Initially, we assessed the performance of M. persicae on β-ocimene treated plants and the feeding and orientation behavior of aphids. We found that the adult weight and fecundity of M. persicae feeding on β-ocimene treated plants were significantly lower than those of aphids that fed on control plants. Moreover, winged aphids showed a preference for landing on the control plants. These results are consistent with observation on Macrosiphum euphorbiae, for which it was found that adult weight and fecundity and aphid settlement on tomatoes exposed to E-β-ocimene emitted from transgenic tobacco plants were lower than those of aphid exposed to the control tomatoes (Cascone et al., 2015). Furthermore, exposure to methyl salicylate was found to significantly decrease the population growth of the bird cherry-oat aphid Rhopalosiphum padi (Ninkovic et al., 2015). Similarly, exposure to β-ocimene, (E)-2-hexenal, and (Z)-3-hexenal enhanced the resistance of Arabidopsis against Botrytis cinerea (Kishimoto et al., 2005, 2006, 2008). We found that exposure of M. persicae to β-ocimene also impaired their feeding behavior through shortening the total feeding period and phloem ingestion and increasing the frequency of stylet puncture. Consistent with these observation, it has previously been shown that treatment with the insect-produced volatile E,S-conophthorin significantly reduced the feeding mass of Solidago altissima (Helms et al., 2017). Furthermore, exogenous application of chemical deterrents and exposure of nitric oxide also exhibited an impaired feeding behaviors like delayed or failed to reach phloem vessels (Dancewicz et al., 2008; Gabryś et al., 2015; Woźniak et al., 2017).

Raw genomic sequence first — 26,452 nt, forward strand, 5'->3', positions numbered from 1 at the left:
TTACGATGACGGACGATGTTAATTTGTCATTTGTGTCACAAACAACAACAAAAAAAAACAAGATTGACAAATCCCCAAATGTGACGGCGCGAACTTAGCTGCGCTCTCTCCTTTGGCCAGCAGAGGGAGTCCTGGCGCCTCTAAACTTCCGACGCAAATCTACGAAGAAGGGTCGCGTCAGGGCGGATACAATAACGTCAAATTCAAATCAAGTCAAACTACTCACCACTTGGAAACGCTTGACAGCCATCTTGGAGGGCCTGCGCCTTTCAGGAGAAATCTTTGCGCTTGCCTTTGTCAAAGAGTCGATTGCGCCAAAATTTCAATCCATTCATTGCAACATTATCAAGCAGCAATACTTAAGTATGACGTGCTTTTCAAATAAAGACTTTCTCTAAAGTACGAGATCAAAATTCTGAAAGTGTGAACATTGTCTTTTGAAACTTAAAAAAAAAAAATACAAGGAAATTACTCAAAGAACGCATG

The aforementioned findings indicate that β-ocimene might induce defense responses in Chinese cabbage, thereby reducing its suitability as a host plant for M. persicae. Therefore, we analyzed the expression of genes associated with the JA and SA pathways. We found that defensive responses in Chinese cabbage were activated by β-ocimene treatment, which is consistent with the findings of previous studies on Arabidopsis and lima bean (Arimura et al., 2000; Zhang et al., 2012). In these plants, defense-related phytohormone marker genes such as PR-2, PR-3, LOX, and VSP, were highly up-regulated after the treatment with β-ocimene (Arimura et al., 2000; Zhang et al., 2012). Similarly, exposure to green leaf volatiles has been shown to activate MAP kinases in Lolium temulentum (Dombrowski and Martin, 2014). Gene expression analysis has also revealed that (E)-2-hexenal, (Z)-3-hexenal, (Z)-3-hexenol, and allo-ocimene all activated defense-related genes in Arabidopsis thaliana and enhanced its resistant against B. cinerea (Kishimoto et al., 2005). Furthermore, bacterial volatiles have been identified to induce systemic plant defenses against many pathogenic bacteria in numerous plant and bacterial species (Pieterse et al., 2013; Sharifi and Ryu, 2016; Tahir et al., 2017). Surprisingly, Arimura et al. (2000) found that only the plant volatiles released by Tetranychus urticae infested plants could activate defense response in healthy lima bean, whereas the plant volatiles emitted from artificially wounded leaves did not. Follow-up studies revealed that three terpenoids: E-β-ocimene, (E)-4,8-dimethyl-1,3,7-nonatriene (DMNT), and TMTT were found to be responsible for activation of plant defense response (Arimura et al., 2000). In tea plant Camellia sinensis L. and cucumber plants Cucumis sativus L., the defense-related gene LOX was shown to be induced by treatment with (Z)-3-hexenol, 3-pentanol, and 2-butanone, respectively (Song and Ryu, 2013; Xin et al., 2015). More interestingly, the insect-produced volatile E,S-conophthorin has been shown to elicit the accumulation of JA and SA in S. altissima (Helms et al., 2017). In addition, the accumulation of SA in tomato is adversely associated with aphid feeding performance and preferences (Avila et al., 2012). Thus, all of these results revealed that specific plant volatiles are able to prime plant defense responses to fend off the attackers.